Between double-tapping your way through Instagram, swiping right and left on dating apps, and, oh, right, work, there’s no denying most of us spend a heck of a lot of time staring at screens. In fact, nearly one in three U.S. adults says they use screens more than 10 hours each day, according to a new screen responsibly survey from pharmaceutical company Shire and media and technology company Thrive Global.
As much as we like the idea of a , it’s not always practical to suggest putting the phone away and turning the screens off. But eye doctors are seeing more eye health symptoms in younger patients, which they think are directly related to all that screen time.
“We know when we’re using screens, our blink rate can reduce by up to 50%,” says Preeya Gupta, MD, an ophthalmologist at Duke University Eye Center partnering with Eyelove. That might not sound like a big deal, but blinking spreads a film of tears over your eyeball that protects it from eye strain and fatigue. Blink less, and you’re more likely to experience symptoms of dry eye like irritation, burning, and a scratchy feeling, she says.
“I’m seeing dry eye disease or computer vision strain much more regularly even than I did just five years ago,” Dr. Gupta continues. Eye doctors included in the Screen Responsibly survey agreed: 75% said they’re diagnosing more patients with dry eye compared to five years prior, and 88% of those believe it’s because of smartphone use. Almost 70% of the docs said they’re concerned about what screens are doing to their patients’ eyes.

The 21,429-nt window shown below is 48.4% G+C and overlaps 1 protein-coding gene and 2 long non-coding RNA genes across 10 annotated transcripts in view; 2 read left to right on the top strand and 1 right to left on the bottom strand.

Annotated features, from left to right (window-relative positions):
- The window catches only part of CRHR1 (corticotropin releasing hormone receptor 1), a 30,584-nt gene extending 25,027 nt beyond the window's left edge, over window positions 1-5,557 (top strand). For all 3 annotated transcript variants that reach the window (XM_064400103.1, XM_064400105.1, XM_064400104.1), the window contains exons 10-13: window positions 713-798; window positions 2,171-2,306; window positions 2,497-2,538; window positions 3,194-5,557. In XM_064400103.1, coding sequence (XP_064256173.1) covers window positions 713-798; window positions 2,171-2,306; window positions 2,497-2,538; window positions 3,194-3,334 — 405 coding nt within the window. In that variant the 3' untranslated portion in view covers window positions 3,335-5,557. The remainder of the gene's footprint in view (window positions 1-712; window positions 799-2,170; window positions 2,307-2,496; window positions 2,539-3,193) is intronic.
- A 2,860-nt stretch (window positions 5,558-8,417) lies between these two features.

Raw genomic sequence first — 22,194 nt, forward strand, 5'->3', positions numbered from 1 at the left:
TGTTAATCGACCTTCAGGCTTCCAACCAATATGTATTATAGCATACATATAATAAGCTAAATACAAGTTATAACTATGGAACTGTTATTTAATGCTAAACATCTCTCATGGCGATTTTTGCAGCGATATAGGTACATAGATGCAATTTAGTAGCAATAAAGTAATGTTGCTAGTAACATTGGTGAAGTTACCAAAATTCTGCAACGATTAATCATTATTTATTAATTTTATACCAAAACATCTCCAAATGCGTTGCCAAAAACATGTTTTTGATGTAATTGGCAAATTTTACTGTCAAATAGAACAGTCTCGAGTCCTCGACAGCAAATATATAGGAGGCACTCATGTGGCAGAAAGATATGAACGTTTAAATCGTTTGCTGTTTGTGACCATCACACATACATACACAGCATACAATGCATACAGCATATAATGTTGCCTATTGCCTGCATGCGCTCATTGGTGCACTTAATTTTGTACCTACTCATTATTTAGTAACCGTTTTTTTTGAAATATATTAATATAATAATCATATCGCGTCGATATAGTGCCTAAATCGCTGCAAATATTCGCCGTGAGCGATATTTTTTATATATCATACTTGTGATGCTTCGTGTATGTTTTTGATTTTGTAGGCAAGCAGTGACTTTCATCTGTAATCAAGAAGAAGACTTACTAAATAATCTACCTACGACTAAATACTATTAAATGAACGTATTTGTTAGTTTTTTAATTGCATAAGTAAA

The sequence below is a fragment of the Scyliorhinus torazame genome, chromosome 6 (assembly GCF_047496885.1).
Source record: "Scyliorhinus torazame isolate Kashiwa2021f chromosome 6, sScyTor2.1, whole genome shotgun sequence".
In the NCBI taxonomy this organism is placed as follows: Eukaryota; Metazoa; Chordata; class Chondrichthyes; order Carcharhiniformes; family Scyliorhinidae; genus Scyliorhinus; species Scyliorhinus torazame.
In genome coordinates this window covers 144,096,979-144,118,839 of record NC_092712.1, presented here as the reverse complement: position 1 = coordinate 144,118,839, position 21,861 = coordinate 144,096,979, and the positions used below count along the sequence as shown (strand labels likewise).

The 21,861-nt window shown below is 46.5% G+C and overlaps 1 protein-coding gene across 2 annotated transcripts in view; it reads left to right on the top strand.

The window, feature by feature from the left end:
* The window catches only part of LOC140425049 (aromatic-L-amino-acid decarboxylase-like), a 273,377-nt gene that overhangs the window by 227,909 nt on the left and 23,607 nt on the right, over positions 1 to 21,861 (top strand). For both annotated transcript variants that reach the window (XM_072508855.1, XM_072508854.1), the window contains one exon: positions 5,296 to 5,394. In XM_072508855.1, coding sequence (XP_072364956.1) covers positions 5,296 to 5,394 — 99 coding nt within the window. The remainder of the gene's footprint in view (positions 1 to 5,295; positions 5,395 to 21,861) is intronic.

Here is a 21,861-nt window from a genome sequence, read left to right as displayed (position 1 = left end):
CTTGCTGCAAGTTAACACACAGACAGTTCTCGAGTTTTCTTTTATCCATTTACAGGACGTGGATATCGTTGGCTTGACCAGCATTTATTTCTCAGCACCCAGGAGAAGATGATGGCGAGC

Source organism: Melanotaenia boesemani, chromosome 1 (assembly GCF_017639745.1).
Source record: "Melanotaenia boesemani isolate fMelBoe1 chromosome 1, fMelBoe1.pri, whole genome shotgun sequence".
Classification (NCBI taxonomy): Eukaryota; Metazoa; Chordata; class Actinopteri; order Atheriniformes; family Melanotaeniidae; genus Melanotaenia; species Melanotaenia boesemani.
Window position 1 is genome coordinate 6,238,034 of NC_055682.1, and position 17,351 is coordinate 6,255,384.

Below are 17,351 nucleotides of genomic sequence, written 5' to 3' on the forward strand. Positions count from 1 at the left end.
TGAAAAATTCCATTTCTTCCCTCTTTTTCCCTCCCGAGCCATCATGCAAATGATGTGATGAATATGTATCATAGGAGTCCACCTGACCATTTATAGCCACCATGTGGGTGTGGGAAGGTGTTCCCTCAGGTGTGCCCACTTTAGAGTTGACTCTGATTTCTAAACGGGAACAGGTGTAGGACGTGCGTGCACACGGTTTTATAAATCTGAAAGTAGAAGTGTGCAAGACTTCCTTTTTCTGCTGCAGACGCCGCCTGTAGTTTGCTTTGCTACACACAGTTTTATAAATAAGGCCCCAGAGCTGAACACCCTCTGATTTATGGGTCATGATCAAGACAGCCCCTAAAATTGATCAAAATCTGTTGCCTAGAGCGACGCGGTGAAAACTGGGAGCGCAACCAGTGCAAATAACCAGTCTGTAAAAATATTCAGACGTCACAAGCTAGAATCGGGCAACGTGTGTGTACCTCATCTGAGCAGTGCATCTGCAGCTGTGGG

Dr. Gupta says she totally gets our screen-obsessed world. She checks her email on her phone, she orders groceries on her phone—screens are not going anywhere. “Our lives are so intertwined with our devices, so anything we can do to use screens more responsibly is a step in the right direction.”
So how do you have your fun (and do your job) without compromising your vision? Here are three expert-approved tricks to try.
Follow the 20-20-20 rule
One of the easiest ways to be a little smarter about your screen use is to follow the 20-20-20 rule, says Rachel Bishop, MD, MPH, of the National Eye Institute. “Break what you’re doing every 20 minutes to look 20 feet in the distance for about 20 seconds,” she explains. Not only will you clear your head a bit, your eyes will slightly lose focus, giving your eye muscles a break. “It’s a muscle like others in the body,” she says. “If you’re constantly having your vision focused at ‘near’ objects, you’re demanding a lot of it.”
Another smart eye-protecting tip is to simply think about blinking. Yes, it sounds a little silly at first; blinking is one of those things we’re not supposed to have to think about. “But when you actually think about blinking, you make a more complete blink,” Dr. Gupta says. “I like for patients to remember to have the upper eyelid touch the lower eyelid. It actually feels different if you really do it.” You’ll notice your dry, strained eyes will instantly feel more lubricated, she says.
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Dim the brightness
Lastly, you can adjust the lighting on your screens to be at least a little gentler on your peepers. Turn down the background brightness on your phone, tablet, TV, and computer, and turn on light wherever you are instead. “It can reduce eye strain as opposed to having the computer be the sole source of [light],” Dr. Gupta says.